This post originally appeared on the Frankfurt Book Fair blog. I highly recommend visiting the official blog for interesting posts from Richard Nash, Alex Hippisley-Cox, and Arun Wolf
After a while, all of the various “book market” presentations from the various countries start to sound the same . . . I know that’s a jaded, semi-ignorant thing to say, but there are only so many times one can here about the average number of books printed per inhabitant, or the total number of copies sold in a given year before all the numbers blur together into some meaningless mess of abstract geometry. (Was it Estonia that produced 27million books in 1991? Or was that 27 thousand? Or . . . )
I’m not trying to imply this info isn’t useful, and it is great when people hand out brochures afterward with all these stats in black-and-white, but what really sticks out to me are the activities various countries are undertaking to get the info about their books out to other editors and publishers. Like the Lithuanian/Latvian/Estonian 300 Baltic Authors presentation, or all the materials from Fundacion TyPA, or, in the case of the Czech Republic, the Czech Literature Portal, which is loaded with all the information a prospective foreign publisher might want.
The site hosts tons of profiles and excerpts from Czech authors, longer essays on Czech literature (such as this one about Czech lit since 1945), author interviews, info on literary periodicals, and, well, information about the Czech book market.
I truly believe that face-to-face meetings are still the best way for publishers to find out about books they should translate, but in the other 300-and-some-odd days in which an international book fair isn’t taking place, sites like these can be extremely useful in promoting a country’s literature and presenting their book scene to the rest of the world.
Now if only all the eBook proponents and new digital media people would hook up with these various foreign agencies . . . Although most of these sites are filled with great content, they tend to be pretty static and traditional. And there are a lot of techies out there who aren’t just interested in the production of e-content, but are looking at ways of using new technologies to engage with readers in exciting ways. I may be typing out of turn here, but it seems like these two groups (foreign literary agencies and new tech people) could benefit from each other . . .
“Rambling Jack—what’s that?”
“A novel. Novella, I guess.”
“Yeah, it looks short. What is it, a hundred pages?”
“Sorta. It’s a duel language book, so really, only about… 50 pages total.”
“And this—what. . .
Many authors are compared to Roberto Bolaño. However, very few authors have the privilege of having a Roberto Bolaño quote on the cover of their work; and at that, one which states, “Good readers will find something that can be. . .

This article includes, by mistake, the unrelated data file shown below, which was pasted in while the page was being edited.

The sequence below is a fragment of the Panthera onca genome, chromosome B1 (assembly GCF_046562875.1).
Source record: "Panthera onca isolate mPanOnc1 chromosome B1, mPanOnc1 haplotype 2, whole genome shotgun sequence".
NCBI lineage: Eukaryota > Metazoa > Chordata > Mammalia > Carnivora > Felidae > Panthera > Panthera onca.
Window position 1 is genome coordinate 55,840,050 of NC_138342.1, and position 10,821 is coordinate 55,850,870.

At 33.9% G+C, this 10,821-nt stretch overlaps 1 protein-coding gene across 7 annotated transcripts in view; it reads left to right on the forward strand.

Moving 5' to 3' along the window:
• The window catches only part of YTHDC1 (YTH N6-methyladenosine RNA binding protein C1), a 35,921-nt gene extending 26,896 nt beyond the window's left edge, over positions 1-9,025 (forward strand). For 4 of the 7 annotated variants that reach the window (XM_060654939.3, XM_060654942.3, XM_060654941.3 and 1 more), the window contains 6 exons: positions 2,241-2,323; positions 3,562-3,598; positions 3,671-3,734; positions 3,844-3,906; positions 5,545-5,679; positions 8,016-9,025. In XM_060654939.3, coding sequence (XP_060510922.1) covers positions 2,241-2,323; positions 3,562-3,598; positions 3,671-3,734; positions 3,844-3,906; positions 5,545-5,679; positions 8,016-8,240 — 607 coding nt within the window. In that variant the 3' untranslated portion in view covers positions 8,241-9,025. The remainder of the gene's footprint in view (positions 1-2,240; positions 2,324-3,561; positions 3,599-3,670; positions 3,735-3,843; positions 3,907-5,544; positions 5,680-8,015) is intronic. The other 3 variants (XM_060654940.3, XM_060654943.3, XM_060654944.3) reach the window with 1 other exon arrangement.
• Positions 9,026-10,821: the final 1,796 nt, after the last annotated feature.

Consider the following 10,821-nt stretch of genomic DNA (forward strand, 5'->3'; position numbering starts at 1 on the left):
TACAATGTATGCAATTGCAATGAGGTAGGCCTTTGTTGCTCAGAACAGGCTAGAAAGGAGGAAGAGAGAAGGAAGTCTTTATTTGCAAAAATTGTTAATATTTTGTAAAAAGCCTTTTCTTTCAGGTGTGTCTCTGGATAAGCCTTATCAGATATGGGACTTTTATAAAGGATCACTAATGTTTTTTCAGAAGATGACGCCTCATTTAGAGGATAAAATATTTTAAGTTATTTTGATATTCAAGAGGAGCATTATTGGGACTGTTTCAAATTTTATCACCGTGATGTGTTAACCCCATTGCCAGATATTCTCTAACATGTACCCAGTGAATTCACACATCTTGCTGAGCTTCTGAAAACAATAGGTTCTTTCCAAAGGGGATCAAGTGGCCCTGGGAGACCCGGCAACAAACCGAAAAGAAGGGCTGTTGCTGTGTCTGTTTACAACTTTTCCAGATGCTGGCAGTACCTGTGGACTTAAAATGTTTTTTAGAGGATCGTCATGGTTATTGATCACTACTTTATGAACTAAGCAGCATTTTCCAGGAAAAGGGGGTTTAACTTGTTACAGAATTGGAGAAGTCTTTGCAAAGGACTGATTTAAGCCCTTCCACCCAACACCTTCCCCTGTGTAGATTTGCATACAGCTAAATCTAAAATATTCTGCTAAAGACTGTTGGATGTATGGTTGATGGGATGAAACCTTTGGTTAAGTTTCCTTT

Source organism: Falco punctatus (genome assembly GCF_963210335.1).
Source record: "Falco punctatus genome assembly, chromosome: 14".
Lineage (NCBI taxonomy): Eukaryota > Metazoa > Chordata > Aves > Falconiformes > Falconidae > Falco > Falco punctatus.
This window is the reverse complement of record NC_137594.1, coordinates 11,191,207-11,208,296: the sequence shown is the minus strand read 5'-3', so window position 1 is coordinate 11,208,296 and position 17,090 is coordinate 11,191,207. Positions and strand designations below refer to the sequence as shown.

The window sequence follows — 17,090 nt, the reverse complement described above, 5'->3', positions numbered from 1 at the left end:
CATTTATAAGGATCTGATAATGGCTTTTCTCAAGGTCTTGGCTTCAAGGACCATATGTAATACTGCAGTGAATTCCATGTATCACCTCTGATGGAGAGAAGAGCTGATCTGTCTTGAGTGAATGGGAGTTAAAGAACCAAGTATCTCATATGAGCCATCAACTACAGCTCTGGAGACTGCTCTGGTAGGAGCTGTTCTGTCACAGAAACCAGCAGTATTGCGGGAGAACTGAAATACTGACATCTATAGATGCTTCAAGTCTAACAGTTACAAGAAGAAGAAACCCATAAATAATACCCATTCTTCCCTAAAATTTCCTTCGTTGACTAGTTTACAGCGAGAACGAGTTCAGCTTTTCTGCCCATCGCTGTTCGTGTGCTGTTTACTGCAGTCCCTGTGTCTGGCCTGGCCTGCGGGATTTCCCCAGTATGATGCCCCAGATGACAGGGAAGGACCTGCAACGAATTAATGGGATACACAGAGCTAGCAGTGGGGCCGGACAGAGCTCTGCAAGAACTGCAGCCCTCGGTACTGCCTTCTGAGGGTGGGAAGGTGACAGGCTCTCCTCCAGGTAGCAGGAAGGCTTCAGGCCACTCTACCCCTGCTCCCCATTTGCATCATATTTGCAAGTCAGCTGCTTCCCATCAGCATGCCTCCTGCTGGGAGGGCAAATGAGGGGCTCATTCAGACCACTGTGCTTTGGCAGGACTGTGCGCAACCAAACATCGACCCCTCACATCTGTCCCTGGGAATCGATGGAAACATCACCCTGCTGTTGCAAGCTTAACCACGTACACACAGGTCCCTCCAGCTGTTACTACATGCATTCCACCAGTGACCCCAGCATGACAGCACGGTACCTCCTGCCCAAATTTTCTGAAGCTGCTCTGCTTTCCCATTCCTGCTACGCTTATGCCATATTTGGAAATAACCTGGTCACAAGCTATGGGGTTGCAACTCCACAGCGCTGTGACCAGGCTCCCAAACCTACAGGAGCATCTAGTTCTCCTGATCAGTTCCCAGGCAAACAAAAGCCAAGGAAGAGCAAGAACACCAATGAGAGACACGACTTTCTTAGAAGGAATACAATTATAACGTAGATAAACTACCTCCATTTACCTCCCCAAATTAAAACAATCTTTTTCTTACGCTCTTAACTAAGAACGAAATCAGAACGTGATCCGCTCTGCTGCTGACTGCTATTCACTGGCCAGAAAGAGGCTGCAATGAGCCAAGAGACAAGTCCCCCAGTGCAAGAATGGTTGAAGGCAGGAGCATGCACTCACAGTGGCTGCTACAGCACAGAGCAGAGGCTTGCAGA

In Josep Maria de Sagarra’s Private Life, a man harangues his friend about literature while walking through Barcelona at night:
When a novel states a fact that ties into another fact and another and another, as the chain goes on. . .
César Aira dishes up an imaginative parable on how identity shapes our sense of belonging with Dinner, his latest release in English. Aira’s narrator (who, appropriately, remains nameless) is a self-pitying, bitter man—in his late fifties, living again with. . .
Originally published in French in 2007, We’re Not Here to Disappear (On n’est pas là pour disparaître) won the Prix Wepler-Fondation La Poste and the Prix Pierre Simon Ethique et Réflexion. The work has been recently translated by Béatrice Mousli. . .
Even though the latest from Jean Echenoz is only a thin volume containing seven of what he calls “little literary objects,” it is packed with surprises. In these pieces, things happen below the surface, sometimes both literally and figuratively. As. . .
Who is this woman? This is the question that opens Xiao Bai’s French Concession, a novel of colonial-era Shanghai’s spies and revolutionaries, police and smugglers, who scoot between doorways, walk nonchalantly down avenues, smoke cigars in police bureaus, and lounge. . .
For the past 140 years, Anna Karenina has been loved by millions of readers all over the world. It’s easy to see why: the novel’s two main plots revolve around characters who are just trying to find happiness through love.. . .
Linn Ullmann’s The Cold Song, her fifth novel, is built much like the house about which its story orbits: Mailund, a stately white mansion set in the Norwegian countryside a few hours drive from Oslo. The house, nestled into the. . .
Karel Schoeman’s Afrikaans novel, This Life, translated by Else Silke, falls into a genre maybe only noticed by the type of reader who tends toward Wittgenstein-type family resemblances. The essential resemblance is an elderly narrator, usually alone—or with one other. . .